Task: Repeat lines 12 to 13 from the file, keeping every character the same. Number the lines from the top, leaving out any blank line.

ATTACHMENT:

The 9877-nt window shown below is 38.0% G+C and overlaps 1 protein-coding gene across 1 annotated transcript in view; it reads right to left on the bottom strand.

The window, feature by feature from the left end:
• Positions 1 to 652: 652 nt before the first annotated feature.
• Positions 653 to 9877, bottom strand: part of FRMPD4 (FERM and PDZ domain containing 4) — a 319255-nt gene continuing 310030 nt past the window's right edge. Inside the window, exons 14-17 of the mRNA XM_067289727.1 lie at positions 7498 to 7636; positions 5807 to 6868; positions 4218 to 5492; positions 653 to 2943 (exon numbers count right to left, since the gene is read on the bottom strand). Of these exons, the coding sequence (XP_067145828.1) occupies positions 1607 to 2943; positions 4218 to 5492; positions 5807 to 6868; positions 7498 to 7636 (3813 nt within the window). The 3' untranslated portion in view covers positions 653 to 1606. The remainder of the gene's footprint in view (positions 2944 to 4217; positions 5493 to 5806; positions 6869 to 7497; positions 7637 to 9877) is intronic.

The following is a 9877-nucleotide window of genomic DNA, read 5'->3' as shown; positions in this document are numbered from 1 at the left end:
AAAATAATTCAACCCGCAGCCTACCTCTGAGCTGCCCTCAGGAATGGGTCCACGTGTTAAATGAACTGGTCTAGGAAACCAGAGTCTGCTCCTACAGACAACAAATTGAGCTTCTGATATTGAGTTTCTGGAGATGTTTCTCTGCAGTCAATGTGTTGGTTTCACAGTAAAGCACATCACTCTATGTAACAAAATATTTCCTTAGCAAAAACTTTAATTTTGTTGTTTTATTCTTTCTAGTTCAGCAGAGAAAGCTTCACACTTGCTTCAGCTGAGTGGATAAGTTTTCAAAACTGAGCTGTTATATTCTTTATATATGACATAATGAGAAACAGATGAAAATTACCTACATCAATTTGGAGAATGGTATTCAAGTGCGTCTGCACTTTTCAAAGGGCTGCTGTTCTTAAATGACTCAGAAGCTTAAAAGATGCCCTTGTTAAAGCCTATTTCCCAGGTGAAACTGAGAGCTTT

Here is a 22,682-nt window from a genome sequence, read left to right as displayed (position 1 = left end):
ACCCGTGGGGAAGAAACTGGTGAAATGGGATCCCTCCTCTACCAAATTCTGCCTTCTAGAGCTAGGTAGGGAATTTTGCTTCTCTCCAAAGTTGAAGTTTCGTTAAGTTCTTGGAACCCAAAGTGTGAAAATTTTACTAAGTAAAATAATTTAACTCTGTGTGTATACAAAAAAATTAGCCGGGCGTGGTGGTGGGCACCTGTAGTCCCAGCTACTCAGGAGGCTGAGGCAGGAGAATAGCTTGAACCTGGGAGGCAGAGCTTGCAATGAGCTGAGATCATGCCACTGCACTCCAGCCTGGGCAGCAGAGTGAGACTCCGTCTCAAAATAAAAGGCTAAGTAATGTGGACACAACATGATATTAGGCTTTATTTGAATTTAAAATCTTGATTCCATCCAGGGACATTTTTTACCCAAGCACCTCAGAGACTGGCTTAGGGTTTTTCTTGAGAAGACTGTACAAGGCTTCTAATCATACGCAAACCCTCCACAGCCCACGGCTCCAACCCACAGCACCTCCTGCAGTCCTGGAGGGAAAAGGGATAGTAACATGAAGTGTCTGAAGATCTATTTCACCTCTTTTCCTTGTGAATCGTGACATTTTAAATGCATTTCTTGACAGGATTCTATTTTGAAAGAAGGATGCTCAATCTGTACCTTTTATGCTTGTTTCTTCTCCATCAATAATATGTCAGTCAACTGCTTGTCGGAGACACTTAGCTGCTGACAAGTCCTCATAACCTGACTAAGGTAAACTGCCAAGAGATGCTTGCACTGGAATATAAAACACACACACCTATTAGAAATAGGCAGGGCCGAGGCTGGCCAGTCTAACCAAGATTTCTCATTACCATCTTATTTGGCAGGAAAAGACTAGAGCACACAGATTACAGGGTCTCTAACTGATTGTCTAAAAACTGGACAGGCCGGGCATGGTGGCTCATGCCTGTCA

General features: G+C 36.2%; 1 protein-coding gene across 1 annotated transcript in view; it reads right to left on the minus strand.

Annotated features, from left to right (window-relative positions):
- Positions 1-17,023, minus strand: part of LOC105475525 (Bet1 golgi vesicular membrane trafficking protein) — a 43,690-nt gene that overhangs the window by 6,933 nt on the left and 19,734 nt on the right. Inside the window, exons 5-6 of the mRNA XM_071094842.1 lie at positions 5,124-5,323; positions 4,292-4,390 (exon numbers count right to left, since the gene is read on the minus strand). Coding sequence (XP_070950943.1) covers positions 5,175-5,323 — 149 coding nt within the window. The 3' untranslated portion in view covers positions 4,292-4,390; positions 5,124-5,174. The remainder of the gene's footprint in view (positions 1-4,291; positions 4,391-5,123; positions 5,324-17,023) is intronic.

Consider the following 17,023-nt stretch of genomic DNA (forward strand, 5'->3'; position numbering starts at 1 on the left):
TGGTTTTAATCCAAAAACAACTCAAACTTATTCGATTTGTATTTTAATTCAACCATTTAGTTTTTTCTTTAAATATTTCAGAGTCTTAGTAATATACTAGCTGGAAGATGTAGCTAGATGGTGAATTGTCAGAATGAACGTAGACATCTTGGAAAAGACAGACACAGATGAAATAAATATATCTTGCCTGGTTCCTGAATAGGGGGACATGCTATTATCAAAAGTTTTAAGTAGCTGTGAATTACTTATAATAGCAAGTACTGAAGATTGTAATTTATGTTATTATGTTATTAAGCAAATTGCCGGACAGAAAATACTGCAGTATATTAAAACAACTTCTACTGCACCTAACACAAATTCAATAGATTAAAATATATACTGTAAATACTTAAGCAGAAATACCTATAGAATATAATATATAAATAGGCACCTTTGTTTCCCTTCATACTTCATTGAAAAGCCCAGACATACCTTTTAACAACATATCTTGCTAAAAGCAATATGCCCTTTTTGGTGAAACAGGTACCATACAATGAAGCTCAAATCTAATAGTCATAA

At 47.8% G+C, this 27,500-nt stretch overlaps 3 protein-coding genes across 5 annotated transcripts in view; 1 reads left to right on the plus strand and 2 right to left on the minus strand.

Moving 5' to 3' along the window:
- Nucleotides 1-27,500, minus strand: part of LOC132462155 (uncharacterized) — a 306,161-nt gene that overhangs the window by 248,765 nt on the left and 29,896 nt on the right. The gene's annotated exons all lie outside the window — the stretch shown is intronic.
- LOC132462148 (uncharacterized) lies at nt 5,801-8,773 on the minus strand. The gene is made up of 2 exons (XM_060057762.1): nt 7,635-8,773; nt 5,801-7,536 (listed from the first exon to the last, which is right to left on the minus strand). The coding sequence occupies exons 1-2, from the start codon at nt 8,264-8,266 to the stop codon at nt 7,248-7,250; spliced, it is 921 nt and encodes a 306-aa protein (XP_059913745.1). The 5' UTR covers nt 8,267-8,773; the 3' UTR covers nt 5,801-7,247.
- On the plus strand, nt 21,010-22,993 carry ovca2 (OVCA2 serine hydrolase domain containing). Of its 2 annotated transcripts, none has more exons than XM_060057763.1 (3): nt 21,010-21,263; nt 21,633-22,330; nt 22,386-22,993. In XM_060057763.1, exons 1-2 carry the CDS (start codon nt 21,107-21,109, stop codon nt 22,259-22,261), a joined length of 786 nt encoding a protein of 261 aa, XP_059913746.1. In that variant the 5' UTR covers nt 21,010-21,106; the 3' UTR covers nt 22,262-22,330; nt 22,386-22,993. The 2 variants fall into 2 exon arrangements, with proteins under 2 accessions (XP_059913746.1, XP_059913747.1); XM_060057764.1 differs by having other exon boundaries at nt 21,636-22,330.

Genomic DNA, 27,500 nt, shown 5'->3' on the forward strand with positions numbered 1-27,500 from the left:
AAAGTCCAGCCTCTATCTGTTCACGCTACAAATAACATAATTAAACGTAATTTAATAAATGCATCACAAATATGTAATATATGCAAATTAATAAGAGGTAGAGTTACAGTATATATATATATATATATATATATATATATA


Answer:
Consider the following 17,023-nt stretch of genomic DNA (forward strand, 5'->3'; position numbering starts at 1 on the left):
TGGTTTTAATCCAAAAACAACTCAAACTTATTCGATTTGTATTTTAATTCAACCATTTAGTTTTTTCTTTAAATATTTCAGAGTCTTAGTAATATACTAGCTGGAAGATGTAGCTAGATGGTGAATTGTCAGAATGAACGTAGACATCTTGGAAAAGACAGACACAGATGAAATAAATATATCTTGCCTGGTTCCTGAATAGGGGGACATGCTATTATCAAAAGTTTTAAGTAGCTGTGAATTACTTATAATAGCAAGTACTGAAGATTGTAATTTATGTTATTATGTTATTAAGCAAATTGCCGGACAGAAAATACTGCAGTATATTAAAACAACTTCTACTGCACCTAACACAAATTCAATAGATTAAAATATATACTGTAAATACTTAAGCAGAAATACCTATAGAATATAATATATAAATAGGCACCTTTGTTTCCCTTCATACTTCATTGAAAAGCCCAGACATACCTTTTAACAACATATCTTGCTAAAAGCAATATGCCCTTTTTGGTGAAACAGGTACCATACAATGAAGCTCAAATCTAATAGTCATAA